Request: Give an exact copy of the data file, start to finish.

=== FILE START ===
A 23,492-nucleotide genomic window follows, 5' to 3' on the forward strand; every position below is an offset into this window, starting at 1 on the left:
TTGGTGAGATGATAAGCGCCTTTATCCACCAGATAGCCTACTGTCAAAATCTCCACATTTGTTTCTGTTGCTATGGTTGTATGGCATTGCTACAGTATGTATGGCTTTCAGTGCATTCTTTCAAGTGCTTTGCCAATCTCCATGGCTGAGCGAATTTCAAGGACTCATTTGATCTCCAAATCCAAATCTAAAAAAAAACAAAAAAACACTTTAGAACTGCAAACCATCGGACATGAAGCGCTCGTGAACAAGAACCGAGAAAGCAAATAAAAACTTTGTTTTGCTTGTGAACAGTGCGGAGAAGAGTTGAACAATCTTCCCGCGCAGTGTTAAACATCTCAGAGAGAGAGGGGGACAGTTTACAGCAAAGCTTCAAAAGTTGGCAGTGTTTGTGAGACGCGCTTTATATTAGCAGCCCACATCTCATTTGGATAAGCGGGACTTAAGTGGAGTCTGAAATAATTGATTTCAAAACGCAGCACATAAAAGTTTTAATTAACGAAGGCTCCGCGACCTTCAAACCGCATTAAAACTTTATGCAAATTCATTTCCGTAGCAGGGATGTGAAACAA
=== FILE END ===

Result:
A 23,492-nucleotide genomic window follows, 5' to 3' on the forward strand; every position below is an offset into this window, starting at 1 on the left:
TTGGTGAGATGATAAGCGCCTTTATCCACCAGATAGCCTACTGTCAAAATCTCCACATTTGTTTCTGTTGCTATGGTTGTATGGCATTGCTACAGTATGTATGGCTTTCAGTGCATTCTTTCAAGTGCTTTGCCAATCTCCATGGCTGAGCGAATTTCAAGGACTCATTTGATCTCCAAATCCAAATCTAAAAAAAAACAAAAAAACACTTTAGAACTGCAAACCATCGGACATGAAGCGCTCGTGAACAAGAACCGAGAAAGCAAATAAAAACTTTGTTTTGCTTGTGAACAGTGCGGAGAAGAGTTGAACAATCTTCCCGCGCAGTGTTAAACATCTCAGAGAGAGAGGGGGACAGTTTACAGCAAAGCTTCAAAAGTTGGCAGTGTTTGTGAGACGCGCTTTATATTAGCAGCCCACATCTCATTTGGATAAGCGGGACTTAAGTGGAGTCTGAAATAATTGATTTCAAAACGCAGCACATAAAAGTTTTAATTAACGAAGGCTCCGCGACCTTCAAACCGCATTAAAACTTTATGCAAATTCATTTCCGTAGCAGGGATGTGAAACAA